Climate Change to affect food security

THE UN’s Intergovernmental Panel on Climate Change (IPCC) has published its latest study reporting that the impact of climate change will be felt most keenly in Africa, South America and Asia predicting droughts, food shortages and a rise in diseases such as malaria.

Foodservice Footprint Straw-Bales-300x293 Climate Change to affect food security Foodservice News and Information Grocery sector news updates Out of Home sector news  Vicente Barros United Nations UN IPCC Intergovernmental Panel on Climate Change Climate Change Chris Field













The report, titled Climate Change 2014: Impacts, Adaptation, and Vulnerability, from Working Group II of the IPCC, details the impacts of climate change to date, the future risks from a changing climate, and the opportunities for effective action to reduce risks.


It warned that all aspects of food security and productions, on land and sea, have already been hit by drought, flooding and changing rainfall patterns due to rising temperatures. It continued to say that the negative impacts of climate change on food security would become more apparent in the 2030s.


In the UK, the adverse weather conditions and widespread flooding over January and February demonstrated the detrimental damage climate change can have on food production, with many farmers losing crops and having to move livestock.


Around the world, the report warned that the warmer weather may further affect food production and security in parts of Asia with rice yields predicted to fall due to the shorter growing period. However, northern parts of Asia may benefit from the warmer weather leading to an increase in the production of wheat and other cereals.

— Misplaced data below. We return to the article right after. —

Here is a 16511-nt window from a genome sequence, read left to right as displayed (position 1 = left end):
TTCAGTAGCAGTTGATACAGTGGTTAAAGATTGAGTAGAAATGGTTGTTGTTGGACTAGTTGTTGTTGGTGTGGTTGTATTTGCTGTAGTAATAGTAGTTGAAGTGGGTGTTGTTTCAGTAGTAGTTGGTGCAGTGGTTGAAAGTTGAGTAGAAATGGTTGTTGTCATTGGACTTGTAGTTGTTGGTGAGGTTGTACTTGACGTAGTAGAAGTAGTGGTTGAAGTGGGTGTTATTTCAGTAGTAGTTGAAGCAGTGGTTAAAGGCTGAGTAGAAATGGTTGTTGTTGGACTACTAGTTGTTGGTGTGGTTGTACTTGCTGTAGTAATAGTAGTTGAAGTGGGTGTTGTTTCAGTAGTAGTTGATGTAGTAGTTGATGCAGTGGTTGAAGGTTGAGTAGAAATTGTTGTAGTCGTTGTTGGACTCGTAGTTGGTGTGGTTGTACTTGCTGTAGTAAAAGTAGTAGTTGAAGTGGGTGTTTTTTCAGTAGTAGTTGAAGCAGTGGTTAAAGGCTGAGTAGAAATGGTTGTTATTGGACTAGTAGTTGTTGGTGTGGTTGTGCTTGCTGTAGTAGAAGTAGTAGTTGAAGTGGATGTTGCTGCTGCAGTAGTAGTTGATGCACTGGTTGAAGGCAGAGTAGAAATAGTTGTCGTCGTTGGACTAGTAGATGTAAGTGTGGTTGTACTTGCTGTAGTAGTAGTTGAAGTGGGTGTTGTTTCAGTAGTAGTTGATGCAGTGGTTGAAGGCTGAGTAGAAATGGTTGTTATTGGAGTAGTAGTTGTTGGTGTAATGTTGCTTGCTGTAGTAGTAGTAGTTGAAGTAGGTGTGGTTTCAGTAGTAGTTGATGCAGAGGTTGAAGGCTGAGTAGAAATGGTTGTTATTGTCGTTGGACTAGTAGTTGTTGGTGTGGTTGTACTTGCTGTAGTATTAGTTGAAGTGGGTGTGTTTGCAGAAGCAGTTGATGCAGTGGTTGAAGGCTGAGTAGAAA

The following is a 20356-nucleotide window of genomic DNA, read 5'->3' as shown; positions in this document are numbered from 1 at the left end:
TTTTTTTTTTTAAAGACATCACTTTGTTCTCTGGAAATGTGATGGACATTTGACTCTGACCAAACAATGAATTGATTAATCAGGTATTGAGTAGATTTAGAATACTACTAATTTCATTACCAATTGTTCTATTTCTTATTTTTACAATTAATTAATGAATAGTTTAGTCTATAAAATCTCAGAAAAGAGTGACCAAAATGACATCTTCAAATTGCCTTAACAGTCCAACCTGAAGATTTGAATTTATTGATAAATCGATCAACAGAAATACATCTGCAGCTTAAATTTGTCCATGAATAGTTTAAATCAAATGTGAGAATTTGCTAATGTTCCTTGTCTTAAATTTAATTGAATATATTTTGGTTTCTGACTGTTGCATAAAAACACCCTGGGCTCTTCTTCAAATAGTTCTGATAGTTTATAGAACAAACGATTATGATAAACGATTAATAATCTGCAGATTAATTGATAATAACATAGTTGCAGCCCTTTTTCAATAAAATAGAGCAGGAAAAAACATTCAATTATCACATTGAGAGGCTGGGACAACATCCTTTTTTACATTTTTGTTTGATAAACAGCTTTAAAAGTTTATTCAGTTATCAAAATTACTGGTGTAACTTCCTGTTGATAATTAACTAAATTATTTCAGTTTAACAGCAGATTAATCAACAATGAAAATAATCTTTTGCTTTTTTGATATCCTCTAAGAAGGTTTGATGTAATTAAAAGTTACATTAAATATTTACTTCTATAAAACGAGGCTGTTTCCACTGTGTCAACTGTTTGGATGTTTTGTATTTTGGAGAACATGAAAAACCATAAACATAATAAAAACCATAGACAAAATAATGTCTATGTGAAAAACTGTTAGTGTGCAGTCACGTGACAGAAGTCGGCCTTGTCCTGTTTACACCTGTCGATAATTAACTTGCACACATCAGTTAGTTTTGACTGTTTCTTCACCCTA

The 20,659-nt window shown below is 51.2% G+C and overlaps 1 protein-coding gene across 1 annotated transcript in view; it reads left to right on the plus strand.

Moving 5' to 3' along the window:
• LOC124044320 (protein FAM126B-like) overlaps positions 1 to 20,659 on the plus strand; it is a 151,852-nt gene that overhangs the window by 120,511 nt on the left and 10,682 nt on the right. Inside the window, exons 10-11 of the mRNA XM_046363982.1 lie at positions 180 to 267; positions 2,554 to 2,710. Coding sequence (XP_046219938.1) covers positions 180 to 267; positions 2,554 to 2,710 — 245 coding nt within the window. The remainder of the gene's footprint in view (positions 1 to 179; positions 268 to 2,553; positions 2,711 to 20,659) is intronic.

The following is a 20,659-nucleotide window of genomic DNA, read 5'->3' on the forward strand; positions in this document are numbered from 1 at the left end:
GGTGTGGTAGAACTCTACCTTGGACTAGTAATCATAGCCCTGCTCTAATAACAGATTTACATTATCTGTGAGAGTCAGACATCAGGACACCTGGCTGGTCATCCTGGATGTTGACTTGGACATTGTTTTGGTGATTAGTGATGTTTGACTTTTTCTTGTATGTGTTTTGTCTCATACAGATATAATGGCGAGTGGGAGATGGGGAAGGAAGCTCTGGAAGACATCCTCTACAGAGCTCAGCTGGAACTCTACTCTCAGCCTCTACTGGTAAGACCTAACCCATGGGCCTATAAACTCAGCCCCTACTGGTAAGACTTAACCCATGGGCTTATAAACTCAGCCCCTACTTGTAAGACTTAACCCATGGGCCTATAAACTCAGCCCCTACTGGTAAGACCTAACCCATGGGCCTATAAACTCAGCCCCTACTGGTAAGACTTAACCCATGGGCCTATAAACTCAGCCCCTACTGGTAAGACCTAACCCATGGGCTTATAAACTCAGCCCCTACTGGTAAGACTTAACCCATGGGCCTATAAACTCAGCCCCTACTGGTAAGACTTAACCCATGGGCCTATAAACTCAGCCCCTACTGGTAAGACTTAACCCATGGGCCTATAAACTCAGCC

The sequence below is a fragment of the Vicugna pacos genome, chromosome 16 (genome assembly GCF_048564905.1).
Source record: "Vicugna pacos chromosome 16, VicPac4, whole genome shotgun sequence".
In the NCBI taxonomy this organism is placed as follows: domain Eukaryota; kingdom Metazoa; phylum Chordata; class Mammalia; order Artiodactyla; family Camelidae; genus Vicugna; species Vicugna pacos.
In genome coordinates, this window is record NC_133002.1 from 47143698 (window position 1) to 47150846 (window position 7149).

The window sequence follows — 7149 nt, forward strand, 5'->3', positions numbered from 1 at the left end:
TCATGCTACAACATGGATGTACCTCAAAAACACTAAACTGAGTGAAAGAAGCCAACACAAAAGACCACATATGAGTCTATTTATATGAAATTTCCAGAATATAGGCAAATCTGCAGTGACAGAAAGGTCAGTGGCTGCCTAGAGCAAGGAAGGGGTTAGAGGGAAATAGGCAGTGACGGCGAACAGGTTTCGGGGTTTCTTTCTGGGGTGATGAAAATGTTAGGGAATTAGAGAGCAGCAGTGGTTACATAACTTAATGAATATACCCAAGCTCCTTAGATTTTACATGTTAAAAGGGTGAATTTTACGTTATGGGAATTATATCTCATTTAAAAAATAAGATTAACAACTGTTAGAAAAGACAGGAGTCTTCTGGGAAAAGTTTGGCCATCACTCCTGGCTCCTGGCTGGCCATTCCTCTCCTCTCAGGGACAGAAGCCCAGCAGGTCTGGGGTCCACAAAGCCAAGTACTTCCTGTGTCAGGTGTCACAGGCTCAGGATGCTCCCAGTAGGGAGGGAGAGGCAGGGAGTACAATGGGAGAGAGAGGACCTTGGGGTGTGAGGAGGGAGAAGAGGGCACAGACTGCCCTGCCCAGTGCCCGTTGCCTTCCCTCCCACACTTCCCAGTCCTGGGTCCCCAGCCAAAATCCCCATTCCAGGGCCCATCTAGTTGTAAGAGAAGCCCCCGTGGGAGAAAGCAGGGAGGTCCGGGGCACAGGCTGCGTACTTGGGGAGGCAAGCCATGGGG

Fisheries could also go into decline and fish yields in the tropics are already showing declines with some species predicted to become extinct as they migrate to the poles.


The report states that responding to climate change involves making choices about risks in a changing world. The nature of the risks of climate change is increasingly clear and the effects are already being seen globally in many different food industries. It concludes that risk from a changing climate comes from vulnerability (lack of preparedness) and exposure (people or assets in harm’s way) overlapping with hazards (triggering climate events or trends).


Vicente Barros, Co-Chair of Working Group II, said: “We live in an era of man-made climate change, in many cases, we are not prepared for the climate-related risks that we already face. Investments in better preparation can pay dividends both for the present and for the future.”


Chris Field, Co-Chair of Working Group II, commented: “With high levels of warming that result from continued growth in greenhouse gas emissions, risks will be challenging to manage, and even serious, sustained investments in adaptation will face limits.”


“The report concludes that people, societies, and ecosystems are vulnerable around the world, but with different vulnerability in different places. Climate change often interacts with other stresses to increase risk.”